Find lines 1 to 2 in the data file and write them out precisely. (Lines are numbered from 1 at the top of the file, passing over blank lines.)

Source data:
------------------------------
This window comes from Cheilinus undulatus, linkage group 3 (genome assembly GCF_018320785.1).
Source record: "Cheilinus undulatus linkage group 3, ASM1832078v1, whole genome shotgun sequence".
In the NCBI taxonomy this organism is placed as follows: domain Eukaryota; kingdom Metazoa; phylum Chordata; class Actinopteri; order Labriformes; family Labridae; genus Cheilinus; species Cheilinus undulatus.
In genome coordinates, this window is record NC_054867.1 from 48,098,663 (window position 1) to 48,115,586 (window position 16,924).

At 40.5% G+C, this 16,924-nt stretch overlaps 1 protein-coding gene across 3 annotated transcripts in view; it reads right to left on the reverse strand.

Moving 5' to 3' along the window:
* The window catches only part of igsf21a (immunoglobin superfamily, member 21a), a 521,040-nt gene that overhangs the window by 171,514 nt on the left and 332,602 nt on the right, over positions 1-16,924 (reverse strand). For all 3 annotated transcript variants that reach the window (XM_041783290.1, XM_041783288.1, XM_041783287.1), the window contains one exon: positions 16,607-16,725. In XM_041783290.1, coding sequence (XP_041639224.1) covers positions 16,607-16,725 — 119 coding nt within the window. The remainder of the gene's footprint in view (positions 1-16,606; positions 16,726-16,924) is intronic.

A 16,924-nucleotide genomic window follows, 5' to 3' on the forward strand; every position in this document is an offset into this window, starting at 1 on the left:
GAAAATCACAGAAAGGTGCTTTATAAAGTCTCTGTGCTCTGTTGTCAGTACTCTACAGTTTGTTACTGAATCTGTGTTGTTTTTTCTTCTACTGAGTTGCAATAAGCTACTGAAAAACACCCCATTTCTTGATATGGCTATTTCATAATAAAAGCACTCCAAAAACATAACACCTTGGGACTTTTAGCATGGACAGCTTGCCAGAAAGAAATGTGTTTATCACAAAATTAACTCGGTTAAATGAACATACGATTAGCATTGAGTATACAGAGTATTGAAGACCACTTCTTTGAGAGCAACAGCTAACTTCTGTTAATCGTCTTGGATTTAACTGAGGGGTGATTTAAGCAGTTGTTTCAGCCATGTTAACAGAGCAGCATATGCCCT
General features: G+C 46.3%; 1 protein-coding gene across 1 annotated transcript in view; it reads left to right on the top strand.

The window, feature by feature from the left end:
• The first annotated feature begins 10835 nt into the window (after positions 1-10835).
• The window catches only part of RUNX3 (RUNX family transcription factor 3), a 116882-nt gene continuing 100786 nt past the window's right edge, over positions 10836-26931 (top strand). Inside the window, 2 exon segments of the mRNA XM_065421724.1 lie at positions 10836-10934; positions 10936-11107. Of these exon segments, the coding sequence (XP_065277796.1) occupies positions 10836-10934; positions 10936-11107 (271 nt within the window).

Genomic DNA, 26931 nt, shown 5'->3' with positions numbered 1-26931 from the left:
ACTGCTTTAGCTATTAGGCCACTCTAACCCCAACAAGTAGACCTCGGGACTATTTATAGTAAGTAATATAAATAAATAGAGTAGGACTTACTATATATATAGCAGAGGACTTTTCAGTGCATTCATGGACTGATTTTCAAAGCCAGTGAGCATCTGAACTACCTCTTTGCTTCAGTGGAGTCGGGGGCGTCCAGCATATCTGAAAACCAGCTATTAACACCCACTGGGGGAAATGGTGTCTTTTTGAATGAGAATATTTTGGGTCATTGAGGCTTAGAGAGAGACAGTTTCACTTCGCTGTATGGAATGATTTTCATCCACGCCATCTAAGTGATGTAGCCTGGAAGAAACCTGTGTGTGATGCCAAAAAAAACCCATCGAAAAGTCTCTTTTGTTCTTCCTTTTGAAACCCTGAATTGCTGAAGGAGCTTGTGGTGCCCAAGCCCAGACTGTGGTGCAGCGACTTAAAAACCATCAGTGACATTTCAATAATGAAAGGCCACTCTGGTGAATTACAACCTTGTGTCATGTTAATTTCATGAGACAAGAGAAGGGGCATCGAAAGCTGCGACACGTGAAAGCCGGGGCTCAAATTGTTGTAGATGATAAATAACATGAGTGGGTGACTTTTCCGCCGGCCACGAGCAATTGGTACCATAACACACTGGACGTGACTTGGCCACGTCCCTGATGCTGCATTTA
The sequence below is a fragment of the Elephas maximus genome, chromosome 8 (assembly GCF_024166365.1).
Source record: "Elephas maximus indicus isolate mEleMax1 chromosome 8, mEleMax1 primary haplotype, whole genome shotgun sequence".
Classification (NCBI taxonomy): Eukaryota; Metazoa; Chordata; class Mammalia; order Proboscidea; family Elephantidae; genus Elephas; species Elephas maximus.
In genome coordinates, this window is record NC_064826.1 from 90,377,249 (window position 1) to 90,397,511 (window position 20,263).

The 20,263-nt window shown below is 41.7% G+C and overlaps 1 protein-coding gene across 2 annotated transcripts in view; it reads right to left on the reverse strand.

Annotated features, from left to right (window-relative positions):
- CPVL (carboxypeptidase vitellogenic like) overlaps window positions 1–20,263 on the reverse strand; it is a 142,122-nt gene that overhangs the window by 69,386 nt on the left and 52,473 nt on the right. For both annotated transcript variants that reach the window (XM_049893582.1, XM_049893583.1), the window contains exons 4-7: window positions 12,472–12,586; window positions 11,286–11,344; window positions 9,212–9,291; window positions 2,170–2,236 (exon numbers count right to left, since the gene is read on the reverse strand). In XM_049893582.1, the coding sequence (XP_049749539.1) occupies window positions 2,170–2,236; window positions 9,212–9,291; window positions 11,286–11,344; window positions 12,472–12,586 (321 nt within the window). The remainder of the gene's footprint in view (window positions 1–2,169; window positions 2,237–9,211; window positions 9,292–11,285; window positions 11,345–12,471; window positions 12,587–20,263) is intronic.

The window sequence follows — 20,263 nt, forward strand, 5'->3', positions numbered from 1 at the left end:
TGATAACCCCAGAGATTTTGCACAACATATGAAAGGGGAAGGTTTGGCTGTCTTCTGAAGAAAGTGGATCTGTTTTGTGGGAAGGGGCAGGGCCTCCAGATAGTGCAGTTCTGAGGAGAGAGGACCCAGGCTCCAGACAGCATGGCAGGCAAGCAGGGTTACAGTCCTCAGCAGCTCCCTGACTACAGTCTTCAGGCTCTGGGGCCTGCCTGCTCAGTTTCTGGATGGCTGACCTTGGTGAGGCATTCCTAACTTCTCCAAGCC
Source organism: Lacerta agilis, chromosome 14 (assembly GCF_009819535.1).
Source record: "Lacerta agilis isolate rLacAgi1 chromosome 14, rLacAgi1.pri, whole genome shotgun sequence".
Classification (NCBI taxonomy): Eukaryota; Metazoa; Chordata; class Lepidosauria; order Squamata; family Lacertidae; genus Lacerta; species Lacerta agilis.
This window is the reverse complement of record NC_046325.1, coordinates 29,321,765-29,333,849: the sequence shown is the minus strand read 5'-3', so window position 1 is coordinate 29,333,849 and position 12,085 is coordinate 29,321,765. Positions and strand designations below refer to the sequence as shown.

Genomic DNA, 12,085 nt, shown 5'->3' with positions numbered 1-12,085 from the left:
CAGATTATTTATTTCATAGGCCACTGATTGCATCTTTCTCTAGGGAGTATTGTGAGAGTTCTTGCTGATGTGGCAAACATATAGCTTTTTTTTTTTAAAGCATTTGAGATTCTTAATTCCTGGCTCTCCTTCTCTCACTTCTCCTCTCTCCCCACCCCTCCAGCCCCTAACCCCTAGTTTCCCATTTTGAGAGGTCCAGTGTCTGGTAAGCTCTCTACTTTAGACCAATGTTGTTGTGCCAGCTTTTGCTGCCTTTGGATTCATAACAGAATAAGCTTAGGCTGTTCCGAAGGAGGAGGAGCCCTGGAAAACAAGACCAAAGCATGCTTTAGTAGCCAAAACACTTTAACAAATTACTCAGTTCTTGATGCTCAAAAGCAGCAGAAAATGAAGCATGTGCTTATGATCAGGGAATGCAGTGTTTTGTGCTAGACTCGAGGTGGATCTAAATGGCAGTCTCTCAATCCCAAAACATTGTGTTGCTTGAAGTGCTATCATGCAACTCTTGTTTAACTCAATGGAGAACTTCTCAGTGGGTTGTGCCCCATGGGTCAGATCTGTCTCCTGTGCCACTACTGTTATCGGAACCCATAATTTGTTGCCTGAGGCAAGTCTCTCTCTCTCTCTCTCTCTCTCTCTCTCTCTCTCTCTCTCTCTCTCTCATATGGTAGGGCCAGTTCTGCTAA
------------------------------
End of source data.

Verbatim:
This window comes from Cheilinus undulatus, linkage group 3 (genome assembly GCF_018320785.1).
Source record: "Cheilinus undulatus linkage group 3, ASM1832078v1, whole genome shotgun sequence".